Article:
Started in 2012 as a data management company, Reduxio has recently pivoted to become a microservices-based storage and data platform for stateful applications. Reduxio’s cloud data platform for Kubernetes pairs high performance software-defined container-native storage and data management with data mobility to enable customers to build a single data cloud for their applications across all their infrastructure, anywhere.
Magellan, the cloud native data platform attempts to become the defacto storage layer for applications running on any cloud. According to the company, the Magellan Cloud Data Platform combines new patent-pending IP for data mobility that allows enterprises to unify multiple infrastructure islands into a single data cloud for applications with proven data management capabilities in a microservices-based platform.
Reduxio showcases its cloud data platform at KubeCon-Barcelona 2019. Currently, Reduxio is offering Magellan to a group of select customers in an early beta program, with general availability expected for Fall 2019.
Robin Systems was started in 2013 as a container orchestration platform for big data workloads. It moved away from building its own orchestration engine to focus on delivering a Kubernetes infrastructure.
According to Robin, Kubernetes is a software-defined application orchestration framework that combines containerized storage, networking, compute (Kubernetes), and the application management layer into a single system.
Apart from Kubernetes, the company also sells Robin Storage, a purpose-built container-native storage solution that brings advanced data management capabilities to Kubernetes. It provides automated provisioning, point-in-time snapshots, backup and recovery, application cloning, QoS guarantee, and multi-cloud migration for stateful applications on Kubernetes.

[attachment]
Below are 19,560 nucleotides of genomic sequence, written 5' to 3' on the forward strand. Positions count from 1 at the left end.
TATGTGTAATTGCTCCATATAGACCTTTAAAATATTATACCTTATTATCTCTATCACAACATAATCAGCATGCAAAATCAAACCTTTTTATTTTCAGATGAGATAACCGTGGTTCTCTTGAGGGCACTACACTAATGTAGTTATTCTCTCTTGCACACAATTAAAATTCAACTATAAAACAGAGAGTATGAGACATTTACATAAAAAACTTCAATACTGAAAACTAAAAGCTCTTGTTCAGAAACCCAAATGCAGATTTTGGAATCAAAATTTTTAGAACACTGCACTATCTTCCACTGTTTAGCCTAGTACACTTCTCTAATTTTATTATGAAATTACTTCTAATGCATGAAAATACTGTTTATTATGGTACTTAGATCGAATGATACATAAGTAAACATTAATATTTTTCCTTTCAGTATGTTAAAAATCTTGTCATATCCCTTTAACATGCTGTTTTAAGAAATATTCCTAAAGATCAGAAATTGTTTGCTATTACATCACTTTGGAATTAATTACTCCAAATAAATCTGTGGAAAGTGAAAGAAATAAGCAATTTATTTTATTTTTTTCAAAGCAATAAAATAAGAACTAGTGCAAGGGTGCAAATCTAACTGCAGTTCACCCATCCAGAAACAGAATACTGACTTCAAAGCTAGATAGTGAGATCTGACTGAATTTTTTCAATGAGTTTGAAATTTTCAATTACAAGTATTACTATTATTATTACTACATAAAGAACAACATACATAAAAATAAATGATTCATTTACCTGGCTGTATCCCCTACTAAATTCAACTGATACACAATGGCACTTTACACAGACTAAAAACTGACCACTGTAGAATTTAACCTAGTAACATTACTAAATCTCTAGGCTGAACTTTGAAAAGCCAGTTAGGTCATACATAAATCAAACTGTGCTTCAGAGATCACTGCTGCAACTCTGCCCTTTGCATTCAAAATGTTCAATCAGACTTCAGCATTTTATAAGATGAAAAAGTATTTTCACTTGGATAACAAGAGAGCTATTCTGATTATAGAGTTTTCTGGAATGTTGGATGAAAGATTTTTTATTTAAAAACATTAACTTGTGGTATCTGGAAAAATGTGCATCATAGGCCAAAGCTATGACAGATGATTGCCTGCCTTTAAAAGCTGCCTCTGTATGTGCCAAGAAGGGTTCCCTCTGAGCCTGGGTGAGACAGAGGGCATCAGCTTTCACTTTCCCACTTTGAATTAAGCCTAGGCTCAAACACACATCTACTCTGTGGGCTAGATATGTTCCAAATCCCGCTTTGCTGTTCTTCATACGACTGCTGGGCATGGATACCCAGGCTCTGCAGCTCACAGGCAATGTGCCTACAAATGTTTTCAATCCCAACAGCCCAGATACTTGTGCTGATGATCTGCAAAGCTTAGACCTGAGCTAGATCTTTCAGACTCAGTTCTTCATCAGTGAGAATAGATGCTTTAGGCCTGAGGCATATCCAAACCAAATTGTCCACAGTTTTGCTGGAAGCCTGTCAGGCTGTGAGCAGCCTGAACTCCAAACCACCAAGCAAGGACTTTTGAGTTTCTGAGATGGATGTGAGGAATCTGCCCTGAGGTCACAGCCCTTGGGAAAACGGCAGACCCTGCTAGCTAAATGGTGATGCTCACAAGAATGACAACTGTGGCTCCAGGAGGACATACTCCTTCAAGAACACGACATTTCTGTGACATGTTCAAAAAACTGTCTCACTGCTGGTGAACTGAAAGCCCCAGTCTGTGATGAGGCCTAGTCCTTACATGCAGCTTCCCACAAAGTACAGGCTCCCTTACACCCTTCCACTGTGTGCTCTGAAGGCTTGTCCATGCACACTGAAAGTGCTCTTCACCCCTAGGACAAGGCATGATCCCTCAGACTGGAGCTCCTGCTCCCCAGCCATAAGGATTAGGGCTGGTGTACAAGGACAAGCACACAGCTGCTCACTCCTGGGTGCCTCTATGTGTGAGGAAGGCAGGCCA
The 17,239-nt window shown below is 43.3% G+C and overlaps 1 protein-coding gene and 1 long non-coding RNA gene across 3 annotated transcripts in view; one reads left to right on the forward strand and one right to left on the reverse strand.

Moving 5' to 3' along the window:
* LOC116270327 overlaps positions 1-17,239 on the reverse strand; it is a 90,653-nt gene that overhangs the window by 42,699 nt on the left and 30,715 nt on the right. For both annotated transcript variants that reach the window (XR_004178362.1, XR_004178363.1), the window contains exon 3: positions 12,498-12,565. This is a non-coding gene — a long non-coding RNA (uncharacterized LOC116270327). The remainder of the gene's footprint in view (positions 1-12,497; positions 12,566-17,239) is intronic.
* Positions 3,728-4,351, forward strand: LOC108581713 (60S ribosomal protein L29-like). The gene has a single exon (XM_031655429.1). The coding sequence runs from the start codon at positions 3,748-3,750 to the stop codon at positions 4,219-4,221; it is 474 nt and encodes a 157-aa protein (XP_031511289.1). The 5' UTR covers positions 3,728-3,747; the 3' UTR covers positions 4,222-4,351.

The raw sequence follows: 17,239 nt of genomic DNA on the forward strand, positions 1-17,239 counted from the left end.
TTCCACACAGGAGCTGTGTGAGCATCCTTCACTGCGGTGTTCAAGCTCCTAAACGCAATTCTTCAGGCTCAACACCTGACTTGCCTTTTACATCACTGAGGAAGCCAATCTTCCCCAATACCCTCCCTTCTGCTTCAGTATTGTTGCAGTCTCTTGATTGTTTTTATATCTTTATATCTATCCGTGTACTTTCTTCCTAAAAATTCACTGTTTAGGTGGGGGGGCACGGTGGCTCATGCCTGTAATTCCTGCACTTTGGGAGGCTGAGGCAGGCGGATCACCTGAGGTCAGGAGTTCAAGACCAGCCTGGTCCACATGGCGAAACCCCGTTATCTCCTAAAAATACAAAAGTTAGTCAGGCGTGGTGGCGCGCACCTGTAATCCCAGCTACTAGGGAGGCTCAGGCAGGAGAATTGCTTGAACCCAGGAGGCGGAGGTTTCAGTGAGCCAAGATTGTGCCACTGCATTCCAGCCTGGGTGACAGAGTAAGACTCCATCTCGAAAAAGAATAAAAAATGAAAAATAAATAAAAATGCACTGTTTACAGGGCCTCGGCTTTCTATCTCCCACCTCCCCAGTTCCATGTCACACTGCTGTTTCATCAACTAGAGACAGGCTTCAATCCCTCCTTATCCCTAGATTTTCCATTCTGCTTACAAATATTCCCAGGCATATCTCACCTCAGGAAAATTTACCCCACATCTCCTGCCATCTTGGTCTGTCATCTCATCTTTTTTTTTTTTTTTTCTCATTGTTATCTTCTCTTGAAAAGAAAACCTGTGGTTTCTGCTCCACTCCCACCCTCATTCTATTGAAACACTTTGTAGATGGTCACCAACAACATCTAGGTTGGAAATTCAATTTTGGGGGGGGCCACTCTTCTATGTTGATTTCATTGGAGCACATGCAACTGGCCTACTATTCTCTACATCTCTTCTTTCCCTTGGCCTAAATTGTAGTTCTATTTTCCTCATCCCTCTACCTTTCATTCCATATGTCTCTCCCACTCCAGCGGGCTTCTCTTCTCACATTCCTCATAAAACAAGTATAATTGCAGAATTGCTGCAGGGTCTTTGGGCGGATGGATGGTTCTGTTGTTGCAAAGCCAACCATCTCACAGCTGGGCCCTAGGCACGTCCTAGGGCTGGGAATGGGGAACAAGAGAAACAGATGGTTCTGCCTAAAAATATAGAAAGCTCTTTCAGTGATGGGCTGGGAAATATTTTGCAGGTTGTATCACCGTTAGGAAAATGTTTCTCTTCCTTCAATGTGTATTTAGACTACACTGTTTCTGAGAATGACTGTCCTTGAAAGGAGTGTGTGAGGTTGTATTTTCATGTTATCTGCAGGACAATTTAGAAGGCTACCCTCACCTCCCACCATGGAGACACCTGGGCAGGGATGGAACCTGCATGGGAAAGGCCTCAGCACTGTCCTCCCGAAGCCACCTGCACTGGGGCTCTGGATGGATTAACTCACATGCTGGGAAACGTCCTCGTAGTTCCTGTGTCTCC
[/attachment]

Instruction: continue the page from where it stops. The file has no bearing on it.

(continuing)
Robin Storage integrates with Google Kubernetes Engine and Red Hat OpenShift. It is available as an operator on Red Hat’s Operator Hub. Robin is a launch partner for Anthos – the hybrid cloud platform from Google.
Founded in May 2015, StorageOS is a London-based startup that builds a software-based distributed storage platform providing persistent storage for containerized applications.
Like its competitors, StorageOS creates an abstraction layer of the underlying storage services. By creating up to six replicas of data, StorageOS ensures higher availability and rapid failover.
With its native integration with Kubernetes, users can request storage volumes using Persistent Volume Claims (PVCs), monitor volumes and add and remove nodes.
Deployed as a container within the environment, StorageOS sits above the infrastructure (bare metal, VMs, public or private cloud) and container runtime/orchestrator to create a highly available storage pool from any available block device or filesystem. Volumes are dynamically allocated space in a pool based on placement rules. StorageOS then replicates between nodes for high availability and between clusters and location for disaster recovery.
StorageOS can be integrated with Kubernetes running on major cloud platforms including AWS, Azure and GCP.